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Social and behavioural aspects of prevention poster session 8: Technology and Media
P2-S8.12 Feasibility of using cell phones for daily data collection within adolescent cohort studies
  1. C Malotte,
  2. A Cutting,
  3. S Huettner,
  4. P Matson,
  5. J Ellen
  1. Johns Hopkins University, Baltimore, USA

Abstract

Background It is widely recognised that adolescents are a population who encounter frequent changes in their daily lives. In order to capture these important oscillations, daily data are needed to accurately record and track changes in STD associated perceptions and behaviours that adolescents experience.

Methods Adolescent females 16-19 were enrolled in the study from a reproductive healthcare clinic. They are assigned a Palm Centro smartphone, and instructed to make daily diary entries on the phones using Pendragon software continuously for up to 18 months. Field staff meet with the participants every 2 weeks to hot sync the diary data from the phones, which is then compiled into a master database.

Results We examined the number of data points collected over all participants as compared with the costs of the phones, service plans, and person-power needed to complete data collection as well as the subjective opinions of the participants. In an ongoing study, 107 participants have received a phone, and the overall retention rate is 70%. The cost of the cell phone, voice plan and study staff support is approximately $105 per month for each participant. Participants have completed an average of 14 diary entries per month, with a total of 9916 collected. All participants who have completed 18 months in the study reported that the diary entry software was somewhat or very easy to use and 63% indicated that the cell phone was a reason that they remained in the study. Of the 185 phones that were distributed, 84 were reported broken or lost.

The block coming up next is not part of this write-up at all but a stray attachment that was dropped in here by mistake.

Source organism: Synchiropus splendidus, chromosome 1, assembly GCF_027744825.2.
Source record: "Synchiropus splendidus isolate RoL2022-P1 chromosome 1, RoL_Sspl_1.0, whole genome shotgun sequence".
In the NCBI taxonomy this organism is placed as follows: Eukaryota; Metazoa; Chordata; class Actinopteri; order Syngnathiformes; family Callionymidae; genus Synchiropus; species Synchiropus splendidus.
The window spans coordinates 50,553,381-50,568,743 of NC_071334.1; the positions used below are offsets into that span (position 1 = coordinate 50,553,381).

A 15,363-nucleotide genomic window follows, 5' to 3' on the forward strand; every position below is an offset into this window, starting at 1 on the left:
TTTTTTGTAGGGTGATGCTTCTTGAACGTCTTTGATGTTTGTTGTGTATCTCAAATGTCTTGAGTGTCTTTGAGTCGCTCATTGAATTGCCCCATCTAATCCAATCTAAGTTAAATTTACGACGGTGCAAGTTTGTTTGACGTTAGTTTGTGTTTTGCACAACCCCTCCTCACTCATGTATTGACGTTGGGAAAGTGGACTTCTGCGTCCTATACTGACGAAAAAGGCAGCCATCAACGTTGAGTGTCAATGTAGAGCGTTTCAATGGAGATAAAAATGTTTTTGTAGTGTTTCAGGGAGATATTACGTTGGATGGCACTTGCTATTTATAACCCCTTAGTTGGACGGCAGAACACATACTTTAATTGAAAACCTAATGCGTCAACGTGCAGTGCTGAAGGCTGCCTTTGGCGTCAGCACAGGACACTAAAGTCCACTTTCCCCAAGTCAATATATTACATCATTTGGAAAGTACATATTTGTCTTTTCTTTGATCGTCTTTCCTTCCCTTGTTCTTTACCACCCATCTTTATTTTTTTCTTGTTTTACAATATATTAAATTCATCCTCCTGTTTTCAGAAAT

Conclusions Utilising this method of data collection has yielded rich data, unlike any currently available in the literature. While the cost of the data collection process may be substantial, there are distinct advantages to the use of cell phones. These benefits include, participant satisfaction, date and time stamped data, an alarm prompt, reduced participant burden, as well as affording interactive and privacy advantages similar to ACASI technology. There are several ways to tailor the collection process so that it may be accessible to a wider variety of studies. Greater use of this technology should be an area of interest in further adolescent STD research.

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